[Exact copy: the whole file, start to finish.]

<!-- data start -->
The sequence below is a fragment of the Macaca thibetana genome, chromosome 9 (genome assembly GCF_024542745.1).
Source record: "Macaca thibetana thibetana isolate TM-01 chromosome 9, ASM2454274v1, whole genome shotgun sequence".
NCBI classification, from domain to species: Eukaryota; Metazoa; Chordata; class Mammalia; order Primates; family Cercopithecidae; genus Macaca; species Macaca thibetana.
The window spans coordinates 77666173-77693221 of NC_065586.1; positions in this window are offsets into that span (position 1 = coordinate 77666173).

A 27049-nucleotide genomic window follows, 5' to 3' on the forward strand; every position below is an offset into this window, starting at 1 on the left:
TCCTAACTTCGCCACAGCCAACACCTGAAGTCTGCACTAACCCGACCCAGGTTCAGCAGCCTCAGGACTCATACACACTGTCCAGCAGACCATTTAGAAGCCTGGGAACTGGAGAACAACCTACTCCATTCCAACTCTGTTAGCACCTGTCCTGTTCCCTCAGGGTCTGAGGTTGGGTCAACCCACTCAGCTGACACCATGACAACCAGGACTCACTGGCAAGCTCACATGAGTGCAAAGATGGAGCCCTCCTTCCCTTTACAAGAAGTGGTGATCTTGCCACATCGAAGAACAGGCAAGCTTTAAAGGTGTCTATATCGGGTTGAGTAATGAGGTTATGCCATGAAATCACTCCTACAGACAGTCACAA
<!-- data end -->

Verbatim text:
The sequence below is a fragment of the Macaca thibetana genome, chromosome 9 (genome assembly GCF_024542745.1).
Source record: "Macaca thibetana thibetana isolate TM-01 chromosome 9, ASM2454274v1, whole genome shotgun sequence".
NCBI classification, from domain to species: Eukaryota; Metazoa; Chordata; class Mammalia; order Primates; family Cercopithecidae; genus Macaca; species Macaca thibetana.
The window spans coordinates 77666173-77693221 of NC_065586.1; positions in this window are offsets into that span (position 1 = coordinate 77666173).

A 27049-nucleotide genomic window follows, 5' to 3' on the forward strand; every position below is an offset into this window, starting at 1 on the left:
TCCTAACTTCGCCACAGCCAACACCTGAAGTCTGCACTAACCCGACCCAGGTTCAGCAGCCTCAGGACTCATACACACTGTCCAGCAGACCATTTAGAAGCCTGGGAACTGGAGAACAACCTACTCCATTCCAACTCTGTTAGCACCTGTCCTGTTCCCTCAGGGTCTGAGGTTGGGTCAACCCACTCAGCTGACACCATGACAACCAGGACTCACTGGCAAGCTCACATGAGTGCAAAGATGGAGCCCTCCTTCCCTTTACAAGAAGTGGTGATCTTGCCACATCGAAGAACAGGCAAGCTTTAAAGGTGTCTATATCGGGTTGAGTAATGAGGTTATGCCATGAAATCACTCCTACAGACAGTCACAA